She will give birth to a son, and you are to give him the name Jesus, because he will save his people from their sins. . . . and they will call him Immanuel—which means, “God with us.” – Matthew 1:21, 23 (NIV)
For unto us a child is born, to us a son is given . . . And he will be called Wonderful Counselor, Mighty God, Everlasting Father, Prince of Peace. – Isaiah 9:6 (NIV)
It wasn’t a good Christmas for Henry. His oldest son had been badly wounded in the war. And it was another Christmas without his beloved wife Fanny, who died three and a half years earlier as a result of burns suffered in a fire that Henry himself tried to extinguish. The scars from the burns he received while trying to save her made shaving too painful, so he grew a beard—a constant reminder of his tragic loss.
Henry was all too familiar with grief. His first wife died at the age of 22, days after a miscarriage while they were traveling abroad. He’d buried a year-old daughter and a 20-year-old sister. His grief that Christmas after his son was wounded drove him to pen the following words: “And in despair I bowed my head, ‘There is no peace on earth,’ I said, ‘For hate is strong and mocks the song of peace on earth, good will to men.’”
The year was 1864. The war was the Civil War. The poet was Henry Wadsworth Longfellow.
Times haven’t changed much, have they? The country is still at war. Our young men and women are still being wounded. And people still carry burdens of unbearable grief, especially at Christmastime. A season that should be joyful is, for many folks, a reminder of what they have lost.
I didn’t set out to write a column that would depress you, especially on Christmas Eve. But I know many of you are coping with grief. Perhaps this is the first year without your husband or wife or son or daughter or mother or father. Perhaps you lost your job this year. Or you’ve received a diagnosis that has left you staggering. Perhaps in your pain you’re wondering where God is. Peace is absent from your life.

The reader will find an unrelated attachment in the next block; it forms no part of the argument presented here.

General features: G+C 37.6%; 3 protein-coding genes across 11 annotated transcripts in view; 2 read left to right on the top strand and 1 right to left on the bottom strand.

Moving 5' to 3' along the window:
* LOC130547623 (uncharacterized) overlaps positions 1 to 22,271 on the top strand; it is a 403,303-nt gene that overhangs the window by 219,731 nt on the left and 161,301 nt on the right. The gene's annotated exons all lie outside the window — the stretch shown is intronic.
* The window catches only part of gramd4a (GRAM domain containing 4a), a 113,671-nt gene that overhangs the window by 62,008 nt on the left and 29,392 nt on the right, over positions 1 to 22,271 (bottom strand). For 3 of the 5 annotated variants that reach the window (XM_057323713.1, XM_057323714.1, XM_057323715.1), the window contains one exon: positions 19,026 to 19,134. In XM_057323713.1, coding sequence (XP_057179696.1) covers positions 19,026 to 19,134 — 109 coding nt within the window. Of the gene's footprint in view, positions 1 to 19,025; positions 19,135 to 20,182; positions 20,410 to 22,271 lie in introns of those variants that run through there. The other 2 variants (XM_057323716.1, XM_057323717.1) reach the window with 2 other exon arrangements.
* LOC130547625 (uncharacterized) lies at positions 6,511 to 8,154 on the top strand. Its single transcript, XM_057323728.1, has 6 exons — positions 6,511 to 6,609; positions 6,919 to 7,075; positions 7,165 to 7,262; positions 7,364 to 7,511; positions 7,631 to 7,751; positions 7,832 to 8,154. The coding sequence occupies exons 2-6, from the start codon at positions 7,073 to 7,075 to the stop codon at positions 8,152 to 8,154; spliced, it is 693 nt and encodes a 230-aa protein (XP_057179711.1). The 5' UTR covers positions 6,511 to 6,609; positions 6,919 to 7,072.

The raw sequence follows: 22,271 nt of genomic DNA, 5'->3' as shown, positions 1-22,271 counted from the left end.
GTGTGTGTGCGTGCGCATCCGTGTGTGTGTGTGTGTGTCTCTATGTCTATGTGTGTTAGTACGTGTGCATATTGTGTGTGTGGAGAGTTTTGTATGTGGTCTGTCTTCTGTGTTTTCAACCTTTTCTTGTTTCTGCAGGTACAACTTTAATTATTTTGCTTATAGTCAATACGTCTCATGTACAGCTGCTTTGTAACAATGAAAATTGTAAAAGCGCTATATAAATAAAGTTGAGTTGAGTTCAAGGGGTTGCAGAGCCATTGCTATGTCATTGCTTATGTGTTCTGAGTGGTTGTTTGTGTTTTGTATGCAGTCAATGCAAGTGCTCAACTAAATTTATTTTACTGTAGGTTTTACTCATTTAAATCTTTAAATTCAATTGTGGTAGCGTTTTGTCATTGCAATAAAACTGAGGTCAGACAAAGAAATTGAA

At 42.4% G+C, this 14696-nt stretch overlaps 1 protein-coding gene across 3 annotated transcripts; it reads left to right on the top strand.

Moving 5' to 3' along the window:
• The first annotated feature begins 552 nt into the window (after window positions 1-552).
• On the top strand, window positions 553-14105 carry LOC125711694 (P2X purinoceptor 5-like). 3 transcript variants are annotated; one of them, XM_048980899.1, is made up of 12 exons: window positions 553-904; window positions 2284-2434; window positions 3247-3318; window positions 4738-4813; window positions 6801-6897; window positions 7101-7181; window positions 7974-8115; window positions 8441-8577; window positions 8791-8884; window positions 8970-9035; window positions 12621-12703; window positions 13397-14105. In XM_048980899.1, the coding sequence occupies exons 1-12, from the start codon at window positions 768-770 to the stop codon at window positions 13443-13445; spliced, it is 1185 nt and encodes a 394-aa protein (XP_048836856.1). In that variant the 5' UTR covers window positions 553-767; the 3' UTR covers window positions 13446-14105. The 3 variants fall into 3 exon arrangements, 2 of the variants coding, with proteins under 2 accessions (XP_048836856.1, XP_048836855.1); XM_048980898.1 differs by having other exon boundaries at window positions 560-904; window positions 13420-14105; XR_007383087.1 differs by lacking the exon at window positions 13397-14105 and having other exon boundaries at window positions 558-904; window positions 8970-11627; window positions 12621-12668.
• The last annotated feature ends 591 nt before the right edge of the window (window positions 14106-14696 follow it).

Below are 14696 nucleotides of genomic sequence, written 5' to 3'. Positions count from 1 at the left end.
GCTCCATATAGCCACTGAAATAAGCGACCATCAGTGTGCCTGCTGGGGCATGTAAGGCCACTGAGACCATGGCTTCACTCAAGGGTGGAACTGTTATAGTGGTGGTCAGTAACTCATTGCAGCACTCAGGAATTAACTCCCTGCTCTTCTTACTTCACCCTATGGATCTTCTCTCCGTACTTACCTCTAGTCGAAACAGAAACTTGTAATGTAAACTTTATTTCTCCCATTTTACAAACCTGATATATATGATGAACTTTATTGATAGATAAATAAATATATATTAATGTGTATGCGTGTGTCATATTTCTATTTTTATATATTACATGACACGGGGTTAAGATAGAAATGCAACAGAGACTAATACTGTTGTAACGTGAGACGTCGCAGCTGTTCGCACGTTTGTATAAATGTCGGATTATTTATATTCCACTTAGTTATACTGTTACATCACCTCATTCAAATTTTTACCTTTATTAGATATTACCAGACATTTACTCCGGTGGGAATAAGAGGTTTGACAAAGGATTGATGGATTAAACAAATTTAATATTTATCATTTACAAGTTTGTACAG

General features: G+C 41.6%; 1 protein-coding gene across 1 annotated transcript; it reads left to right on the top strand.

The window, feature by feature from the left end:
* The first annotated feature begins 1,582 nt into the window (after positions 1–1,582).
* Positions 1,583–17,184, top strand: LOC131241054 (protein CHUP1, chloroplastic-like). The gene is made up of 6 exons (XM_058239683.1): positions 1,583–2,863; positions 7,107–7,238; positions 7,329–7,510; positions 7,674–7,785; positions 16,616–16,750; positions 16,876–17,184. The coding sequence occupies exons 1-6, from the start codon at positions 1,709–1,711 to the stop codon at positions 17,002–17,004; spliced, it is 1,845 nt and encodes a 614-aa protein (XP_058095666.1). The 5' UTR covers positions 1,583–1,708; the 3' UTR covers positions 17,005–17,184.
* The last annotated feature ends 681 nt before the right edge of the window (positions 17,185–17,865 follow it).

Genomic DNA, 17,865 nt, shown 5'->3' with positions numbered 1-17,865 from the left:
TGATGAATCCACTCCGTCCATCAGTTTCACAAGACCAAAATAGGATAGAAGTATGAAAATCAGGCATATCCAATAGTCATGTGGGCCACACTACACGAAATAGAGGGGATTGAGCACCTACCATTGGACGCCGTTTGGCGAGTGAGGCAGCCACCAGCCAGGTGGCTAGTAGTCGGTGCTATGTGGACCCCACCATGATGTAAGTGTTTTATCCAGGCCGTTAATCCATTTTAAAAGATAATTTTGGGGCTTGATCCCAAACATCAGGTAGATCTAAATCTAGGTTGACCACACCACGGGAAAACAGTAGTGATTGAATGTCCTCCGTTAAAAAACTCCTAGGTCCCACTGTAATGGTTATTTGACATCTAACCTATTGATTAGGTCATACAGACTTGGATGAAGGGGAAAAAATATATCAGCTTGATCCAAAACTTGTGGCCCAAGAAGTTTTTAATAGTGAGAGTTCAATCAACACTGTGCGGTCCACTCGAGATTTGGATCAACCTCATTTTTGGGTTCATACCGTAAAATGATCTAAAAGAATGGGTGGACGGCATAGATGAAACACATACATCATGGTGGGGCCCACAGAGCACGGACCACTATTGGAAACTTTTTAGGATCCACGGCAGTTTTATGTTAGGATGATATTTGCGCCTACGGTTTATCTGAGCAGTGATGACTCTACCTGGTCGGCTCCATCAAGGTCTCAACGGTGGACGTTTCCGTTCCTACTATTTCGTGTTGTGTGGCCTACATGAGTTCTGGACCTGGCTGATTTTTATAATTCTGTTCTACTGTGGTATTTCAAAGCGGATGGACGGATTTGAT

Oh, how we’d love to capture the wonder and joy and magic of that first Christmas and carry it around with us all the time! But the angels returned to heaven, the shepherds went back to work, the wise men returned to their country, the blazing star disappeared, and a jealous, insane king ordered the slaughter of all male children two and under.
In 1872 Longfellow’s poem was set to music. Today we know it as “I Heard the Bells on Christmas Day.” The last stanza reads: “Then pealed the bells more loud and deep: ‘God is not dead, nor doth He sleep; The wrong shall fail, the right prevail With peace on earth, good will to men.’”
What a message of hope! Even in our deepest pain and grief and despair, the last candle burns: Immanuel. God is with us. Yesterday, today, and always.
As I light the center candle on my Advent wreath—the white candle—I am reminded that it symbolizes Jesus, your Son, who came to give us hope, love, joy, and peace. Thank you, God, for the best Christmas present of all. Amen.
Read and reflect on: Luke 2:1–20.
From God, Me, & a Cup of Tea for the Seasons © 2018 Michele Huey. All rights reserved. Used with permission.